A record number of Māori medical students are graduating from the University of Otago.
Forty-five Otago graduates celebrate their success tomorrow, joining 32 who graduated from the University of Auckland, making it an historic year for Māori health.
The medical students in Dunedin complete three years of study and a further three years of clinical placements.
Reuben Bennett, 23, of Ngāpuhi, has been a junior doctor at Wellington and Hutt Hospitals for two weeks.
As a Māori doctor he was able to provide something for Māori patients that they may not be able to get from anyone else.
"There was a Māori lady who found it really difficult to say no to the doctors," Mr Bennett said.
"Every time she saw a doctor they changed her medication and she said 'yes' willingly.
"I was able to sit down and have a chat with her and she kind of opened up when I told her where I was from and what I was about.
"She told me that she finds it really hard to say no and she'd rather stay in hospital because she didn't feel that she was 100 percent better.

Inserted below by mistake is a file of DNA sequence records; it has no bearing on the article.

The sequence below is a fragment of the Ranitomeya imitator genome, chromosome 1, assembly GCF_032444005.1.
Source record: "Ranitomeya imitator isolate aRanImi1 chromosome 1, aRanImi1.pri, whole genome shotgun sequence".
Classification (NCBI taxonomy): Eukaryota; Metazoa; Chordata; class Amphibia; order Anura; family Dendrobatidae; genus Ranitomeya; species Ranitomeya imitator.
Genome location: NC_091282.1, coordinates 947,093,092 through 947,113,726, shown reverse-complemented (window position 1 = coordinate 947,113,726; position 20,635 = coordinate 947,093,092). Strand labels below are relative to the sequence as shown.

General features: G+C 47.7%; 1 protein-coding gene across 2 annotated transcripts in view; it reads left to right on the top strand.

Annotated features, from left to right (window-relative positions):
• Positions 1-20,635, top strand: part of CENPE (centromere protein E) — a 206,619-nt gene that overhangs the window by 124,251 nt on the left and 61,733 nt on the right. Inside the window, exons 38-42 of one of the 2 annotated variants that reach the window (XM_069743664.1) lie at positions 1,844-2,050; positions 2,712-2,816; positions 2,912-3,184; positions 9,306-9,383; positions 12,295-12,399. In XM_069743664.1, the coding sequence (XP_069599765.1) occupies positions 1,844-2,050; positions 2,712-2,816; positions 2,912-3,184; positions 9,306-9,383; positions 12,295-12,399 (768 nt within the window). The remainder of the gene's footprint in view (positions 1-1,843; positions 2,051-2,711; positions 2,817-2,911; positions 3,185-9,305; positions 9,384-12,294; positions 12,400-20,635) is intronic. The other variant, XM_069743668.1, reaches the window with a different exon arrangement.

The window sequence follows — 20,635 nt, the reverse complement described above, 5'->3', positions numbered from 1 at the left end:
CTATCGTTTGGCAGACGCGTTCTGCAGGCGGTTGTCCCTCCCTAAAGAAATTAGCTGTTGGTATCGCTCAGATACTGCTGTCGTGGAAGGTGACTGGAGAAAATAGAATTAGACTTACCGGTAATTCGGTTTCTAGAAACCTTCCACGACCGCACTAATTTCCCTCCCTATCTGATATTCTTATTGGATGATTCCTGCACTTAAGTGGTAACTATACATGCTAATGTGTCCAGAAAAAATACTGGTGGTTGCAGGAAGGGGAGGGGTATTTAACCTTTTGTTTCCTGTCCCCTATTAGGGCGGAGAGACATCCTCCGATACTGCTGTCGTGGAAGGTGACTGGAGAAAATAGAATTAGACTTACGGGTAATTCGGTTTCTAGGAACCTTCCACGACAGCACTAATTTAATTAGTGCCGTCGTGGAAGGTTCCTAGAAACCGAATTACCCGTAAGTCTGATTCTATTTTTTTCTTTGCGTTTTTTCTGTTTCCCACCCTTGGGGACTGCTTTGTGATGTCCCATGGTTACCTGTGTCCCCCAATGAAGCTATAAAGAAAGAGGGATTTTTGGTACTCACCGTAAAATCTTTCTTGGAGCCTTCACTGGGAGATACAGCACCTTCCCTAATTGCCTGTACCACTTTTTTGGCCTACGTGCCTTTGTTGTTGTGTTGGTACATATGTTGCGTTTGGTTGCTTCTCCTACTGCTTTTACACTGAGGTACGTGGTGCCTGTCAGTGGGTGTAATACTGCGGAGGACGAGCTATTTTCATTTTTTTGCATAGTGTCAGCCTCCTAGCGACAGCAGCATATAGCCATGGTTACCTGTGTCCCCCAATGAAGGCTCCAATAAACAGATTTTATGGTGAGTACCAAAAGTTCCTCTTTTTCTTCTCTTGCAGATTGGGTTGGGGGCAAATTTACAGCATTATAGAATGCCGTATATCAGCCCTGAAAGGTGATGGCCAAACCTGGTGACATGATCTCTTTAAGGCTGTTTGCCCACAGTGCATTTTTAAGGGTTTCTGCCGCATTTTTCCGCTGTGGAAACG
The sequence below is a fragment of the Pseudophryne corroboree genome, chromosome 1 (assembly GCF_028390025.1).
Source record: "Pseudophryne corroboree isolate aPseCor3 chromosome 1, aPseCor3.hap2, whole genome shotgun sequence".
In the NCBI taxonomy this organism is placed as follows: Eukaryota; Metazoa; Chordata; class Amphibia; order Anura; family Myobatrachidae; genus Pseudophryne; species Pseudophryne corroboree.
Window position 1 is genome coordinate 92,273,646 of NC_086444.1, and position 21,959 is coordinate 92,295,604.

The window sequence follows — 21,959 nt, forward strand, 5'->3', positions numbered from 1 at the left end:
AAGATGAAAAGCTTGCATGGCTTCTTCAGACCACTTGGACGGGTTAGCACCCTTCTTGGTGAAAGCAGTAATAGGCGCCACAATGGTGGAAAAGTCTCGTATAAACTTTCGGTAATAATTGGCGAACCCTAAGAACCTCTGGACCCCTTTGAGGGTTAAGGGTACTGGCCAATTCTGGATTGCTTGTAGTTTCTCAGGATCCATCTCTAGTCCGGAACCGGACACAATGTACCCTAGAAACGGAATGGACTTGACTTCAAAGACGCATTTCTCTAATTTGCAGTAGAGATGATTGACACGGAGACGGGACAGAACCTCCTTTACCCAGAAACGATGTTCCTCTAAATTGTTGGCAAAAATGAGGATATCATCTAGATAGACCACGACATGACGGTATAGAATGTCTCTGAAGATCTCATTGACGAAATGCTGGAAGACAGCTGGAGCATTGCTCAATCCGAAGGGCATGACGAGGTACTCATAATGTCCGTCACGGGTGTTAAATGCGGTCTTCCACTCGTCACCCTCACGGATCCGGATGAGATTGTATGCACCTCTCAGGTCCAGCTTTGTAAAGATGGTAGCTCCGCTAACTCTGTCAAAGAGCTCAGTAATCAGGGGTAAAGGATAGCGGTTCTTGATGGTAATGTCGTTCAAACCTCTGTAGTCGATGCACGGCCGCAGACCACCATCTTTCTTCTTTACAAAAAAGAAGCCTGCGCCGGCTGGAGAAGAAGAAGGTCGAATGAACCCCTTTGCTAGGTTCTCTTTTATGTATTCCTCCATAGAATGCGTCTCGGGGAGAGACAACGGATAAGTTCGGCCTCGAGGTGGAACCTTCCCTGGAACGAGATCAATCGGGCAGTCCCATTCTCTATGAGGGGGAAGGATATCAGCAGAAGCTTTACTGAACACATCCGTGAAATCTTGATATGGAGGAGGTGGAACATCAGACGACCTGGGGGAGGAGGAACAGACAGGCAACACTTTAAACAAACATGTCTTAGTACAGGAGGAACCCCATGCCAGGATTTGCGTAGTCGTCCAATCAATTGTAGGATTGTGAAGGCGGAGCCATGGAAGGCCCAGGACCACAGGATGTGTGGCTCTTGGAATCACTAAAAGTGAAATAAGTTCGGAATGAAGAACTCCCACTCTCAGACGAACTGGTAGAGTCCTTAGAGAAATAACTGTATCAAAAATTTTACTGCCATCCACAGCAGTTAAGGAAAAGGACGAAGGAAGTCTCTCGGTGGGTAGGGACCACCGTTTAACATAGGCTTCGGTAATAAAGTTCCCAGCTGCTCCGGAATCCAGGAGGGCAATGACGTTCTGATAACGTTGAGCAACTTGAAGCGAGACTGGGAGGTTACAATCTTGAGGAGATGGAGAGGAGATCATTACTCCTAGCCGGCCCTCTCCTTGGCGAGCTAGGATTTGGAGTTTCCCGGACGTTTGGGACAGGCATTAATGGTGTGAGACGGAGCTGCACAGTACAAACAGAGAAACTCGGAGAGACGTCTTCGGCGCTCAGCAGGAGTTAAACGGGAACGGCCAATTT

"She said she'd rather be on her old medication because she felt that her breathing was better, so we were able to come to an arrangement with that."
Mr Bennett said it made a difference when a whanau member was sick and had a familiar face to turn to.
"It's important because our people are sick and they're sicker than everybody else on average.
"We need to be the ones working to fix that," Mr Bennett said.
Te Kahui Tapsell, 23, is from Tauranga and has roots from Te Arawa and Tainui.
She said doctors didn't have to be Māori to treat Māori patients with respect.
"It just helps having that instant connection when you're Māori and you meet someone and you can easily whakapapa to each other," Ms Tapsell said.
She had had an overwhelming amount of support from Otago University, but there were some negative attitudes that lingered.
"Sometimes in the classroom there are still attitudes of, 'Why do we need to have more Māori medical students?' and, 'Are they going to be of the same standard of non-Māori medical students?' which is ridiculous, frankly.
"We all sit the same exams and come out with the same degree."
The medical school's associate dean Māori, Jo Baxter, said a commitment was made in 2009 to increase the number of Māori health professionals.
"We have a goal that the graduates that undertake health professional programmes reflect New Zealand society," Ms Baxter said. She anticipated about 40 Māori graduates annually over the next few years.